“The Signal and the Noise” in pharmacogenomics

Nate Silver, author of the 538 blog at the New York Times, has made statistics and quantitative modeling “cool” with his dead-on political projections. He outlined how we can distinguish true informational signals from the universe of noisy data in his bestselling book, The Signal and the Noise, explaining how we can apply probability theory to politics, the economy weather, gambling, sports—literally anything. That includes, it appears, human genomics.

A number of news outlets picked up a fascinating news release on Ramy Arnaout, MD, DPhil, a founding member of the Genomic Medicine Initiative at Beth Israel Deaconess Medical Center (BIDMC), who is using cost-benefit analysis and quantitative modeling to analyze which drug prescriptions can be better matched to a person’s genome. Arnaout and his team published the results of their analysis in a recent issue of Clinical Chemistry.

There is lots of money at stake—it’s estimated that drug-related adverse outcomes cost the health-care system upwards of $80 billion a year. Arnaout is convinced that applying “Monte Carlo modeling” to choosing and dosing drug prescriptions according to a person’s genome could save billions of dollars each year.

The blood-thinning drug warfarin is a prime example. In some cases, patients’ genomes contain variants that make the standard dose of warfarin too high for them and those individuals are likely to experience bleeding, an extremely dangerous side effect. According to Arnaout, three-quarters of the variability in warfarin dosing requirement is due to genomic variants. Scientists have already identified a set of variants in six specific genes that explain two-thirds of the variability. 

A lot of work remains to be done. The BIDMC team has developed a model to estimate how much it would cost to further develop and implement a pharmacogenomics system to cut these adverse outcomes in half. While considerable, it is a drop in the bucket relative to the savings; they estimate the cost at less than $10 billion spread out over approximately 20 years.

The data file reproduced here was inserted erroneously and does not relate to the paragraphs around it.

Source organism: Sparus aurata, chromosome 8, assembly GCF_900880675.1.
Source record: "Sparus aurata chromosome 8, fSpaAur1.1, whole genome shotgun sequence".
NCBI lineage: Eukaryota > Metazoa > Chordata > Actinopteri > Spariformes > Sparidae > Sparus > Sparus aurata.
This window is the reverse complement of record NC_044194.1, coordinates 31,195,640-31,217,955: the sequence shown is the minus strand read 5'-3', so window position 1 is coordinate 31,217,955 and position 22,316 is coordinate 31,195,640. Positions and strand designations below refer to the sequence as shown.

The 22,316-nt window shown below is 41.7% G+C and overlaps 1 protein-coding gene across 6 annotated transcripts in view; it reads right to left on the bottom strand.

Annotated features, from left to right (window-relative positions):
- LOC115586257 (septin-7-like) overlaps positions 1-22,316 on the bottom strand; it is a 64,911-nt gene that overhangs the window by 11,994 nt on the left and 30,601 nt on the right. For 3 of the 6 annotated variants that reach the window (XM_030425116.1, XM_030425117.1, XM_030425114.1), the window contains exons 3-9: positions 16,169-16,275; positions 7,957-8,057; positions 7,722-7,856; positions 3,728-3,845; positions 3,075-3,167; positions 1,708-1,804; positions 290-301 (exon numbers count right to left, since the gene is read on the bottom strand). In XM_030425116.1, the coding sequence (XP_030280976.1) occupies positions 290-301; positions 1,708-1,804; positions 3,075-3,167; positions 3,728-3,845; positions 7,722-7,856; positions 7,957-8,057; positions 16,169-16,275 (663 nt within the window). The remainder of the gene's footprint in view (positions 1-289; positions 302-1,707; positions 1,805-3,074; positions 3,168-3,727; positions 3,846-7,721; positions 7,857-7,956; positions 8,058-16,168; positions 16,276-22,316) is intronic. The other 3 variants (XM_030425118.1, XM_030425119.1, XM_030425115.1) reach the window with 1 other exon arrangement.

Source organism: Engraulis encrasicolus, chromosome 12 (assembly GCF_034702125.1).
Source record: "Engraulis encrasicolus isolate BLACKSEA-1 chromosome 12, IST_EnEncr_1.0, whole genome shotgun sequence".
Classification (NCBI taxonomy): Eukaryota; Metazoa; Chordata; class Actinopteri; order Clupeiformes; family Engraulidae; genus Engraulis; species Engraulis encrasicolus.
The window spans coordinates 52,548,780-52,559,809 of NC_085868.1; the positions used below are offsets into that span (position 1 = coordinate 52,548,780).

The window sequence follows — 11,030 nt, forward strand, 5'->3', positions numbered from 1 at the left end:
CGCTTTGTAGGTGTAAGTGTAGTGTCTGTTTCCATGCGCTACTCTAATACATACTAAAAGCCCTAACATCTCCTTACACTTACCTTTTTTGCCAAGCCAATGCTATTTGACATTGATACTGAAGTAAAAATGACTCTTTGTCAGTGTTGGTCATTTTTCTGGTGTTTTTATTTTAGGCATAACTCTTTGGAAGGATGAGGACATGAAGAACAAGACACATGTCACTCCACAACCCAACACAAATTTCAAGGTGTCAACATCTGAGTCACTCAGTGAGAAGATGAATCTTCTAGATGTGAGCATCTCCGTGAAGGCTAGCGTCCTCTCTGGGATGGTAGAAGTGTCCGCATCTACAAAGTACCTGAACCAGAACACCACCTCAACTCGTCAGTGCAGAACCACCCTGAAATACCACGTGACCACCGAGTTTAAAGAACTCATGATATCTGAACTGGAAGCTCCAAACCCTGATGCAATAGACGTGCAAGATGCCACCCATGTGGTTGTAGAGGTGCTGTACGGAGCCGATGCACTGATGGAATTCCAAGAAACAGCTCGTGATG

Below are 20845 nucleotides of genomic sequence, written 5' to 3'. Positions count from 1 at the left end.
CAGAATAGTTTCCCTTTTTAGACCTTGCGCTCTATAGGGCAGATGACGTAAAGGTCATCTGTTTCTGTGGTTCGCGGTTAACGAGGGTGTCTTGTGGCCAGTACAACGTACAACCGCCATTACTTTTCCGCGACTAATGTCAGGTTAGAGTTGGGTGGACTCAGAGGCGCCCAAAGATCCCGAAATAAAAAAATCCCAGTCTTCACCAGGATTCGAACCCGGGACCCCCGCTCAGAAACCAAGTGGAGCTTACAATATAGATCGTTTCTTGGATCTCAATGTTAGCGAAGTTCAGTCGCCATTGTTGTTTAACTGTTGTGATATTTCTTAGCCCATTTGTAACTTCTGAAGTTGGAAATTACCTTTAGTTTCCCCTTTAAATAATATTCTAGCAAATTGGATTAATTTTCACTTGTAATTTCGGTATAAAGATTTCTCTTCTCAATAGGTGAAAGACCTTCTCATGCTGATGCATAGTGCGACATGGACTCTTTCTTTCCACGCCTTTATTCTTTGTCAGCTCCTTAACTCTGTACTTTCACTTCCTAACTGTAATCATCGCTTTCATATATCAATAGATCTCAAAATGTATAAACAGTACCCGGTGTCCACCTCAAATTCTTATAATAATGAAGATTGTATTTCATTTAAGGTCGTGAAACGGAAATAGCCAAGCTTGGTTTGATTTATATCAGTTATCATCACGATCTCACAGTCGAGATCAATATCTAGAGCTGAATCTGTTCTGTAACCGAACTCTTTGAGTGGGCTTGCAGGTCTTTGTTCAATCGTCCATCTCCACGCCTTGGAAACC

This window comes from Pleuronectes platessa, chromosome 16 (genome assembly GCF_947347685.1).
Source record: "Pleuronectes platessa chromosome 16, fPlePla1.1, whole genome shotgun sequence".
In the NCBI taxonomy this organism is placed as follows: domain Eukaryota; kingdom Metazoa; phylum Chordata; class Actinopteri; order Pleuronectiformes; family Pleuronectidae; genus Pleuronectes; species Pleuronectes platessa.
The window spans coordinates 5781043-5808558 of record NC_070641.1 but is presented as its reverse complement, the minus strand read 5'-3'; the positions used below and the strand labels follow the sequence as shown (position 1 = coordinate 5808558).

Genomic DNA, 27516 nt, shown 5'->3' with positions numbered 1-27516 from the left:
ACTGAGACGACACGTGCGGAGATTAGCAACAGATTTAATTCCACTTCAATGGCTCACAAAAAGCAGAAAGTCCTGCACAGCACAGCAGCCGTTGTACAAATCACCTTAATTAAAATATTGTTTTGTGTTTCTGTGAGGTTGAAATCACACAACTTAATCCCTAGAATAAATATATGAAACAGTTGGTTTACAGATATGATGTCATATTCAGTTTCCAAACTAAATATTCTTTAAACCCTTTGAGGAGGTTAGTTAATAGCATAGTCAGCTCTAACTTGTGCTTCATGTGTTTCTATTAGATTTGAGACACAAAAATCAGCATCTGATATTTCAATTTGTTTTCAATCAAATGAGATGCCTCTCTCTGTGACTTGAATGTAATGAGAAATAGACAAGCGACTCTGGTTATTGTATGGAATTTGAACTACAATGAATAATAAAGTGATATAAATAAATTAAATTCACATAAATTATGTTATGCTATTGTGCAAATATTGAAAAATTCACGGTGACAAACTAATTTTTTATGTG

“If you look across medicine, you can see specific places here and there where genomics is really starting to change things, but it’s been hard to know how it all adds up in the big picture,” says Arnaout, who is also an Assistant Professor of Pathology at Harvard Medical School.

“Quantitative modeling is a standard approach for forecasting and setting expectations in many fields as we all remember from the recent presidential election and from the hurricane season. Genomics is so important and is so often on the minds of our patients, students and staff, that it seemed like a good idea to use modeling to get some hard numbers on where we’re headed.”

As data for the model, the authors selected eight associations involving six prescription drugs—clopidogrel, warfarin, escitalopram, carbamazepine, the nicotine-replacement patch and abacavir—and one drug class, the statin class of anticholesterol drugs.

“The results were surprising,” says Arnaout. “Before we did this work, I couldn’t have told you whether it would take a million dollars or a trillion dollars or whether it would take five years or a hundred years. But now, we’ve got a basis for thinking that we’re looking at single-digit billions of dollars and a couple of decades. That may sound like a lot or a little, depending on your point of view. But with these numbers, we can now have a more informed conversation about planning for the future of genomic medicine.”

Jon Entine, executive director of the Genetic Literacy Project, is senior fellow at the Center for Health & Risk Communication and STATS at George Mason University.

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